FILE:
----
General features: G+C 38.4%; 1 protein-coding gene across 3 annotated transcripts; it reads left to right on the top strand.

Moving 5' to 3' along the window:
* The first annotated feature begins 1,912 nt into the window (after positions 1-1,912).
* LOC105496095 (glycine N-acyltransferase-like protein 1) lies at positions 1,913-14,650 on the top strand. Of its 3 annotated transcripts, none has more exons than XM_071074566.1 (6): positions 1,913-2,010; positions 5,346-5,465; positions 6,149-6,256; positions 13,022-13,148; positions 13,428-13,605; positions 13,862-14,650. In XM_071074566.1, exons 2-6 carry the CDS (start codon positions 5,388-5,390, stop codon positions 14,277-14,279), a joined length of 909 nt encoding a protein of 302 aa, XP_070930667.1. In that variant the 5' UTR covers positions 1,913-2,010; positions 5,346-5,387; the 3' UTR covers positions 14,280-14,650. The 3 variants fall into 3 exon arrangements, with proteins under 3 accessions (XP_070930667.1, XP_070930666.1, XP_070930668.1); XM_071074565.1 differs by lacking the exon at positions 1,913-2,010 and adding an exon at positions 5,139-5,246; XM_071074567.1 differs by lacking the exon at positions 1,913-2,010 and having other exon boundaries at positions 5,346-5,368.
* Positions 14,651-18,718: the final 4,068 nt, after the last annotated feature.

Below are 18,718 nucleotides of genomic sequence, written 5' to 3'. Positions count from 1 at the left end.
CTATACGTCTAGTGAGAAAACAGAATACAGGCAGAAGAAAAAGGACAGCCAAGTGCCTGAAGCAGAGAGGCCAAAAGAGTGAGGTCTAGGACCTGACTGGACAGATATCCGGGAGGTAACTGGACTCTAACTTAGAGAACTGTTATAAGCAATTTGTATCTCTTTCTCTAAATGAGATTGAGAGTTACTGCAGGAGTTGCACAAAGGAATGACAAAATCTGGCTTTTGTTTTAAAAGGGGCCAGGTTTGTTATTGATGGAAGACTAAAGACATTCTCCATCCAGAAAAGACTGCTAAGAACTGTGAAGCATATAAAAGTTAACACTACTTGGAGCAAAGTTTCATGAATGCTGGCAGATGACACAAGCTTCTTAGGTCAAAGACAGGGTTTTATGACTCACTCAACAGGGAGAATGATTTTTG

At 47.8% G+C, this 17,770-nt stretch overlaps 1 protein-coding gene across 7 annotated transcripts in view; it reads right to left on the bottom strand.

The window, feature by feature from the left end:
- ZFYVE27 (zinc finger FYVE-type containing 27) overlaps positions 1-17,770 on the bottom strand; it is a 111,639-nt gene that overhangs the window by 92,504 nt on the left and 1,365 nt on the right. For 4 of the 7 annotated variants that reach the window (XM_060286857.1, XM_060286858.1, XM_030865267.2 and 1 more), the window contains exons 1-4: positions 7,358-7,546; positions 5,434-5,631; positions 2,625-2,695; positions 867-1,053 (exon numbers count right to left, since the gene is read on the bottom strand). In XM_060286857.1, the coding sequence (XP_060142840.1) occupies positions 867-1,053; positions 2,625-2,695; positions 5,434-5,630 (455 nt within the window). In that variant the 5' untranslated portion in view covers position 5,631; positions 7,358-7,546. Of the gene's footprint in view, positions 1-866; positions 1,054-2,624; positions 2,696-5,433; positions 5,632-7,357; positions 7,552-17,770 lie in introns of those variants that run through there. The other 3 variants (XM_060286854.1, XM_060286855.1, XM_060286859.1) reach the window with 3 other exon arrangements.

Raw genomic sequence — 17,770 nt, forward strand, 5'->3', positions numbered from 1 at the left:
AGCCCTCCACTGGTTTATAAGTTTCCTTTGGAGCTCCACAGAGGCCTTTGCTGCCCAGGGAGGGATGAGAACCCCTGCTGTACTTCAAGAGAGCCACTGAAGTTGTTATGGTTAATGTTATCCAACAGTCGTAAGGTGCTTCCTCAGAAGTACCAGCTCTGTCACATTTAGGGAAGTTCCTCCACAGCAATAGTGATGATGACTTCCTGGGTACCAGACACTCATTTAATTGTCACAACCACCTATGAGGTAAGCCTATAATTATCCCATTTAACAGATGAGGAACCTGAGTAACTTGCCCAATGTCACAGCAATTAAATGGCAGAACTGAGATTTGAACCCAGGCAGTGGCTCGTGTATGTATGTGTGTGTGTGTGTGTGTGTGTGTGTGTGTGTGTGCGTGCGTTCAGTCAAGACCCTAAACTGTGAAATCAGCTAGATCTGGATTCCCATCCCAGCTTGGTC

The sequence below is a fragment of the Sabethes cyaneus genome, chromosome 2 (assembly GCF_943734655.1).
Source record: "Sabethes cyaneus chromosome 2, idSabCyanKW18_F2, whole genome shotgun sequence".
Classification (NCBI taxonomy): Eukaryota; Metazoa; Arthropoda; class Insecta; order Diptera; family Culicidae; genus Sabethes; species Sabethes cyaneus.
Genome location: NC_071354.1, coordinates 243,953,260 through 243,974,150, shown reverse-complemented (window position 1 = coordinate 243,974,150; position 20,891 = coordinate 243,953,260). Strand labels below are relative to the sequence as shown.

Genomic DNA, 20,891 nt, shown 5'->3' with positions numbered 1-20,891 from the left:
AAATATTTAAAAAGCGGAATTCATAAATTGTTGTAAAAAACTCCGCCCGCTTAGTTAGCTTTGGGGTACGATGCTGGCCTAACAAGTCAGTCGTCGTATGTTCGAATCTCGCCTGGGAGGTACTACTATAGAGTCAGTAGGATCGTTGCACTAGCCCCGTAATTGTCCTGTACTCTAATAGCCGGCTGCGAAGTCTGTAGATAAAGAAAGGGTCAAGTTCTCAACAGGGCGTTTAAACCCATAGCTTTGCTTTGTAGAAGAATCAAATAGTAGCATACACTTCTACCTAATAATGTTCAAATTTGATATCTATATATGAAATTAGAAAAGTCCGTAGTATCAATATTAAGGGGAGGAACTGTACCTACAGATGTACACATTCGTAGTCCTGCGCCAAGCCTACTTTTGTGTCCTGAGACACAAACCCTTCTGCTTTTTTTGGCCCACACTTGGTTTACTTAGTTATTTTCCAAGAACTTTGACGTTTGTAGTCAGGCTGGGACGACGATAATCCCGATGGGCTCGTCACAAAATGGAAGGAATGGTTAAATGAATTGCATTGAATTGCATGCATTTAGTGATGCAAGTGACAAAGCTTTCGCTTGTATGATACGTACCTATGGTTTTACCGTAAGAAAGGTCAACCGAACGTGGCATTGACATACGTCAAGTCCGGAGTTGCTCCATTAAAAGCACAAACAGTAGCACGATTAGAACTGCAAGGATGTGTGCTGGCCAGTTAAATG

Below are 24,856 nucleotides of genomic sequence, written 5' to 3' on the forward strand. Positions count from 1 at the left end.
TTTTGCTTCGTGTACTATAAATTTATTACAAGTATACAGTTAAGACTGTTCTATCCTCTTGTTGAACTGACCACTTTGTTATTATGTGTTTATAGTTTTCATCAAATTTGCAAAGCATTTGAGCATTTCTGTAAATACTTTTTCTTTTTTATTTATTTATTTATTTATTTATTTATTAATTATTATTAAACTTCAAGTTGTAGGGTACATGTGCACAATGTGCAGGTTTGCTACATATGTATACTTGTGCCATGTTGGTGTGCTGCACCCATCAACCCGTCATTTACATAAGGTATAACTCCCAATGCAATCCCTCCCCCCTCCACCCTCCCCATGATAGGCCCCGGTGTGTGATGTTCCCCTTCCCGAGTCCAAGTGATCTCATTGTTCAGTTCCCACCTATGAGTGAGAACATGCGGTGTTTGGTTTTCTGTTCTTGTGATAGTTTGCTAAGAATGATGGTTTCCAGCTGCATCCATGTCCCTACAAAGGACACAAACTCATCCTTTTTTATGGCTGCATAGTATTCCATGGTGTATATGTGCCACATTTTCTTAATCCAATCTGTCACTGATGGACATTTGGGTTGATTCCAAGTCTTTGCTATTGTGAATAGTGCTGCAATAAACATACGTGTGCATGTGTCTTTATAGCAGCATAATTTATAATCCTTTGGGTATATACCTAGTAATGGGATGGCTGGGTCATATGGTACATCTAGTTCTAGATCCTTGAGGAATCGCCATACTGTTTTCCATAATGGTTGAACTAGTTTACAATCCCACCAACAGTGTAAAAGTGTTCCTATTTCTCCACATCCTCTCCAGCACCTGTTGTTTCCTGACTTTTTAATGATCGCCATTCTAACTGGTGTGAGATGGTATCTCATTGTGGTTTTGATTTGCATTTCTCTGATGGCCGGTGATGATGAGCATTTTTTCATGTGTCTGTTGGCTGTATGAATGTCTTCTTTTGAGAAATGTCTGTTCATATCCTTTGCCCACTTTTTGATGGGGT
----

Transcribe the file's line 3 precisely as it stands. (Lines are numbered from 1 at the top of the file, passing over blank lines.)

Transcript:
* The first annotated feature begins 1,912 nt into the window (after positions 1-1,912).